Tuesday, September 22, 2015

RANDOM FACT #8 - The "EIGHT-THOUSANDERS" Is the TERM Given To the 14 Independent MOUNTAINS...

All eight-thousanders are located in the Himalayan and Karakoram mountain ranges in Asia. They are the mountains whose summits are in the death zone -  altitudes above a certain point where the amount of oxygen is insufficient to sustain human life.

The world’s tallest mountains are perilous containing towering blocks of ice that can crush climbers in seconds. They are known for their tremendous avalanches of rock and snow that can wipe out entire expeditions. And they are home to spider webs of ice crevasses that swallow humans whole. Even during the summer, average daytime temperatures are frigid. And, hurricane-force winds are common.

(The 2 photographs below are from the International Space Station and shows Annapurna and Manaslu (top) and the central Karakoram, the highest concentration of 8,000-meter mountains on Earth. (Astronaut photographs ISS025-E-011510 and ISS037-E-017916 courtesy NASA/JSC Gateway to Astronaut Photography of Earth))

The lack of oxygen; at 5,000 meters (16,404 feet), the atmosphere contains about half as much oxygen as at sea level. By 6,000 meters (19,685 feet), the air is so thin that full acclimatization is no longer possible. No matter how fit, climbers begin to slowly suffocate. By 7,000 meters (22,966 feet), survival times plummet and lucid thought becomes difficult. By 8,000 meters—the so-called “death zone”—even the strongest climbers can survive for a few days at best.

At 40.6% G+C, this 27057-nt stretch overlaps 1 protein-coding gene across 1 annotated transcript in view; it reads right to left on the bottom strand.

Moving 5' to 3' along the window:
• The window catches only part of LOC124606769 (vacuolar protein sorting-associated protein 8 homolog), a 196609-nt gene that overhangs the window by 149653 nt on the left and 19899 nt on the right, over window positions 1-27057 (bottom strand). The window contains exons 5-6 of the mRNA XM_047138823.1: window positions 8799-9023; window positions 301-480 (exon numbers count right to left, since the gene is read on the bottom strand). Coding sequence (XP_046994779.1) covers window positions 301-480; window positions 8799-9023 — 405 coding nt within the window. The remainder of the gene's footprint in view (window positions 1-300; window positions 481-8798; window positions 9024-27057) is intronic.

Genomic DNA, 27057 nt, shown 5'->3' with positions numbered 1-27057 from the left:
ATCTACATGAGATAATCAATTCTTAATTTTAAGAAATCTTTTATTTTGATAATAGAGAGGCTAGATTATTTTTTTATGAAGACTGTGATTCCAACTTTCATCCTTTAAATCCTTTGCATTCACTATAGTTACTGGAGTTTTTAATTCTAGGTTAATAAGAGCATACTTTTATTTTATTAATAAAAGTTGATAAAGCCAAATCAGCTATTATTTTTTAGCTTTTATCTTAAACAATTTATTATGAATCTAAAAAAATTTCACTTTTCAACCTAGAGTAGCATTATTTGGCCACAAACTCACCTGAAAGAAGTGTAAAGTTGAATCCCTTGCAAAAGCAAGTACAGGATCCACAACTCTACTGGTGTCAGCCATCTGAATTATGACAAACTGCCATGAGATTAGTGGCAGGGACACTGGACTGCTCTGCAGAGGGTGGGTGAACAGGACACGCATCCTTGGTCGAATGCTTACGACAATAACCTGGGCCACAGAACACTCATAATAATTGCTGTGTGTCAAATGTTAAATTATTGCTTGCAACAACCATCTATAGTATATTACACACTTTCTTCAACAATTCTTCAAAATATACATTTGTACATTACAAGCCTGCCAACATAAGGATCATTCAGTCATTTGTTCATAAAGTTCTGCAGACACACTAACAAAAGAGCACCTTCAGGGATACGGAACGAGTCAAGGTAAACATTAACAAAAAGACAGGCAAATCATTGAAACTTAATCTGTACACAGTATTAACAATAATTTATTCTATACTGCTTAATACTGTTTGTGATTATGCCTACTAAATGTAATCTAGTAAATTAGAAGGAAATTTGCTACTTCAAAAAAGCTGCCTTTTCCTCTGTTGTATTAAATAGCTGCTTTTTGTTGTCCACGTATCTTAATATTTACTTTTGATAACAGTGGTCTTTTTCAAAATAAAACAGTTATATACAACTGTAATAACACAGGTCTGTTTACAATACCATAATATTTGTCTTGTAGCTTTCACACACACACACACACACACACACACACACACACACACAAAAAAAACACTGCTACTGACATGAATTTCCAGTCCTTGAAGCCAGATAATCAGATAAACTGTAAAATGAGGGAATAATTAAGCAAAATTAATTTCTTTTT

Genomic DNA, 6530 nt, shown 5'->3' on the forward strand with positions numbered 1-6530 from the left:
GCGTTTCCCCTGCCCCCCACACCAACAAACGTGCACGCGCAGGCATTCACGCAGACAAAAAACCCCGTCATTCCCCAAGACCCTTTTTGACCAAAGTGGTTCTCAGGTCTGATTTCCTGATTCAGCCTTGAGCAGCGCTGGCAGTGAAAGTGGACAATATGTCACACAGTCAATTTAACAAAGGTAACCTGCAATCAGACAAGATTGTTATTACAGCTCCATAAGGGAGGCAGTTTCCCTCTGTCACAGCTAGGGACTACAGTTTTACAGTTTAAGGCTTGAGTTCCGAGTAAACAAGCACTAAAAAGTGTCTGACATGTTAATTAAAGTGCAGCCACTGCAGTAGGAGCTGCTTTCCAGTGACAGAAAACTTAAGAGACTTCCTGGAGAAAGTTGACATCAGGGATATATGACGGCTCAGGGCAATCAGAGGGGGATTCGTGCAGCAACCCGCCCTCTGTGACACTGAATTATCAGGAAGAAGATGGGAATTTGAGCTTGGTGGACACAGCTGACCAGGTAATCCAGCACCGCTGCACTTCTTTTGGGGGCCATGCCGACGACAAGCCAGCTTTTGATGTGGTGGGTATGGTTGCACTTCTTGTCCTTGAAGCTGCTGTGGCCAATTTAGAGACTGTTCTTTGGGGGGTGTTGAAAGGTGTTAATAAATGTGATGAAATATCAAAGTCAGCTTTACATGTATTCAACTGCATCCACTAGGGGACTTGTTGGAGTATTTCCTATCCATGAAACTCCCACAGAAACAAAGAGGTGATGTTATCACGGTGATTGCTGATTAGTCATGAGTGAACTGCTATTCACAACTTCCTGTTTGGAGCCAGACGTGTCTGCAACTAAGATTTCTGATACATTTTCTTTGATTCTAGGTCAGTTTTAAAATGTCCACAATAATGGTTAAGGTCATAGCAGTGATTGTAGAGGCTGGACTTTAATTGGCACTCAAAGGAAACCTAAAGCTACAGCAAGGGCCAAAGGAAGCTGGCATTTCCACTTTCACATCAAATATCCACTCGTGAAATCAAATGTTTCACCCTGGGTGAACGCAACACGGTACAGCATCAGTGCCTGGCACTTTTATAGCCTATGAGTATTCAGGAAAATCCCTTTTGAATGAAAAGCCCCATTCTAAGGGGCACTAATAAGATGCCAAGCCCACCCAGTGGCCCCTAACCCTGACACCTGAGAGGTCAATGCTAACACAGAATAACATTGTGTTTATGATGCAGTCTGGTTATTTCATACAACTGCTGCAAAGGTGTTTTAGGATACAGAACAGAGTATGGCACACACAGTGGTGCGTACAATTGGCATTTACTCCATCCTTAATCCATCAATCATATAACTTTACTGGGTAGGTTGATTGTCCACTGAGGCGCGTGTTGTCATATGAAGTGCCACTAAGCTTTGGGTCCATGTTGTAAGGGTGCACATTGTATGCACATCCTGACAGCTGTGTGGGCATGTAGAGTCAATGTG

The three most dangerous of the eight-thousanders—Annapurna, K2, and Nanga Parbat—claim the life of about one climber for every four who reach the top. The fatality rate for Annapurna, the most dangerous mountain in the world, is over 30 percent. Bottled oxygen and guided climbs have made Mount Everest much safer than it was decades ago, but the world’s tallest mountain still takes lives regularly. Nine people died on the mountain in 2013. Ten in 2012.

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